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Micro-surgical Vasectomy Reversal

 

This operation is requested by people who had vasectomy some time ago, and there has been a change of circumstances, e.g.: remarriage, new relationship. It is technically more difficult and takes longer time to perform and recover. Success of the operation depends on various factors:

  • Time since vasectomy
    Best results are within 3 years after vasectomy (76% pregnancy rate)
    3-8 years: 53%
    9-14 years: 44%
    >15 years: 30%
  • Length of sperm tube (Vas) that has been removed at the original operation
  • Closeness of vasectomy site to testis- the vas is much thinner and convoluted

Presence of anti-sperm antibodies: Anti-sperm antibodies are proteins that can inhibit the movement and function of sperm. Some research indicates that anti-sperm antibodies may decrease the chances for pregnancy after reversal surgery; however, studies have found little correlation between preoperative testing for anti-sperm antibodies and pregnancy. The difficulty in testing for anti-sperm antibodies before reversal surgery is that only serum (blood) antibodies can be tested, which do not accurately predict the antibodies that may be found in the semen after the operation. Because of these difficulties, most surgeons do not find anti-sperm antibody testing to be useful.

What preparation is needed?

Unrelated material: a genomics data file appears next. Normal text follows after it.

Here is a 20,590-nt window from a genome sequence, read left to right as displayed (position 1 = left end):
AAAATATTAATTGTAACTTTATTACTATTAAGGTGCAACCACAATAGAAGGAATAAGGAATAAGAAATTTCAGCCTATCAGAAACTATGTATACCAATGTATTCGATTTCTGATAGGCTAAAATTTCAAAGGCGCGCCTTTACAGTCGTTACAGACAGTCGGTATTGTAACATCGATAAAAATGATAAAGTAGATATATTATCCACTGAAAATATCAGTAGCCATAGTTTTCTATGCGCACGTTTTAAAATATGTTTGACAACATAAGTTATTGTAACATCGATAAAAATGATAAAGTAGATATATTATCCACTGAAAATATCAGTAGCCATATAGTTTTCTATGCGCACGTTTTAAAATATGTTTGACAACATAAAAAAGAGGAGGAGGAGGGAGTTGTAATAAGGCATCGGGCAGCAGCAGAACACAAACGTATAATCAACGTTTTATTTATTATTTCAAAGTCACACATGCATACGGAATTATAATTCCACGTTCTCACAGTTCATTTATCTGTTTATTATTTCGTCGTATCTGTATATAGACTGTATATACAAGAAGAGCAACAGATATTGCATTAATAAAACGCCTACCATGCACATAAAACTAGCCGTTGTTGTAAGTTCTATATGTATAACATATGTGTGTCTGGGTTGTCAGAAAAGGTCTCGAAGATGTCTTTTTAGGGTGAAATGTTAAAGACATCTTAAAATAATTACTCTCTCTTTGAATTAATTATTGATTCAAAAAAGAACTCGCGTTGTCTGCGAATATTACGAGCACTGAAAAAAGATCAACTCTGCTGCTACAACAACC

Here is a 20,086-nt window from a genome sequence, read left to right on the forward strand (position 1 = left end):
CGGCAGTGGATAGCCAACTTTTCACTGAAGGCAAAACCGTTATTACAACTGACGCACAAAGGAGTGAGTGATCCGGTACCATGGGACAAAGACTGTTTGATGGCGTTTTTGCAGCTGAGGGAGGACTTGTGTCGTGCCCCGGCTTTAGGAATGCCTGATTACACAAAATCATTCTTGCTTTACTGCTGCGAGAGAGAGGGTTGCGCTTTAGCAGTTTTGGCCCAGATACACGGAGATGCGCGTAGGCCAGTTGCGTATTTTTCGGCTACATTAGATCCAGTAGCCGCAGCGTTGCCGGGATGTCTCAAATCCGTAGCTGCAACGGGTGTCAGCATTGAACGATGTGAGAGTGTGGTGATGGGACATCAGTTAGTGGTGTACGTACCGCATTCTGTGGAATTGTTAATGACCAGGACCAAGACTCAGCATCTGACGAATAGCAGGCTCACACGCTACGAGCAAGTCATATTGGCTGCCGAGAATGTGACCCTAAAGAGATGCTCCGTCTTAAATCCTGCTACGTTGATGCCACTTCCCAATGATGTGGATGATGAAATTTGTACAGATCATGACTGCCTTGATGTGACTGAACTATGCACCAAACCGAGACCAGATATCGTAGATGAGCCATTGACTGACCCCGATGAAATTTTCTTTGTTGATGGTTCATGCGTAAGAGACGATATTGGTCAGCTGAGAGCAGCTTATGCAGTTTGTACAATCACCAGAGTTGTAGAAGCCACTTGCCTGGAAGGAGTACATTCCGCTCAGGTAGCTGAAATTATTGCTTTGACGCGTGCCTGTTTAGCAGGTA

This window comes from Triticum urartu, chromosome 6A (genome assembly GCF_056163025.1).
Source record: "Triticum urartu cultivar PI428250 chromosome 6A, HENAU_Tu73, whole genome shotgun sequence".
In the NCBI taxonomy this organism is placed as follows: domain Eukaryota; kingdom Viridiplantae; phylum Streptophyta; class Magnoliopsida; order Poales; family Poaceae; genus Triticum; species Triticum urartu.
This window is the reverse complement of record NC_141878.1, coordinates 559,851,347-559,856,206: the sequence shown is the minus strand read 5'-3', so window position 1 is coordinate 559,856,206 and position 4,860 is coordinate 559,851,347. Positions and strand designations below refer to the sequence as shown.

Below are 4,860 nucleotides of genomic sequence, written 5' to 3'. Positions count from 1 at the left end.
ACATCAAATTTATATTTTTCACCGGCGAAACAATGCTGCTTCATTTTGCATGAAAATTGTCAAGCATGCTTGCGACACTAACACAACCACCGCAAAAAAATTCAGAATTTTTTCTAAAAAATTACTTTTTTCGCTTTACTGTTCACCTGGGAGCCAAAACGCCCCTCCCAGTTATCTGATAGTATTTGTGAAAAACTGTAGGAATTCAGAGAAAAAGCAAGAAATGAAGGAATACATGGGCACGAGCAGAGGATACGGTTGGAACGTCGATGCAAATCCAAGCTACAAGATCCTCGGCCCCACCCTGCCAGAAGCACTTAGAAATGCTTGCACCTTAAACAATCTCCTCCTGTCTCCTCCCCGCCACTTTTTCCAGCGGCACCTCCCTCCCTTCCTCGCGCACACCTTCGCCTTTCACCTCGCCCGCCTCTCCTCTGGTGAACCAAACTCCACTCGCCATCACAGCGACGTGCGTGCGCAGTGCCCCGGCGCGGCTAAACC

I usually recommend you to shave scrotum and have a shower prior to arrival at the centre.

What type of Anaesthesia is used?

The operation can be performed under general anaesthesia or under local anaesthesia supplemented by sedo-analgesia given by the anaesthetist.

Will you be using Micro-surgical technique?

Yes. Use of operating microscope has revolutionized this operation, enabling 2 layered micro surgical technique.

What does the operation involve?

The scarred ends of vas are divided and patency confirmed by semen coming out of the testicular end and saline flush for the abdominal end. 9/O or 10/O nylon suture is used to join the freshened ends, usually in 2 layers. If there is no fluid from the testicular end one has to resort to vaso-epididymostomy (joining the vas to the epididymis).

Post Operative instructions:

A scrotal support with padding is recommended for the first 2 weeks. Avoid physical exertion for this duration. Pain killers and antibiotics are routinely prescribed to help with pain and prevent infection. Normal activities can be resumed in 48-72 hours, and intercourse in 10-14 days. Semen samples should be submitted in approximately 10 and 12 weeks.

Are there any complications?

 

 

 

 

 

 

 

 

 

Bruising: It is not unusual for the scrotum to look red, swollen and bruised for the first few days. It may occasionally bleed and require further surgery

 

Pain: Mild to moderate - controlled by tablets

 

Infection: As with any wound, there is a small risk of infection. If the wound looks red, feels hot and start oozing smelly fluid or you feel feverish, you will need medical attention. Rarely inflammation of testis or epididymis requiring antibiotics

 

Chronic testicular pain 5% or sperm granuloma- lumpy feel

 

No Guarantee that sperm will return to semen. Sperm may return but pregnancy not always achieved .


Outcomes of our last 100 cases is as follows:



 


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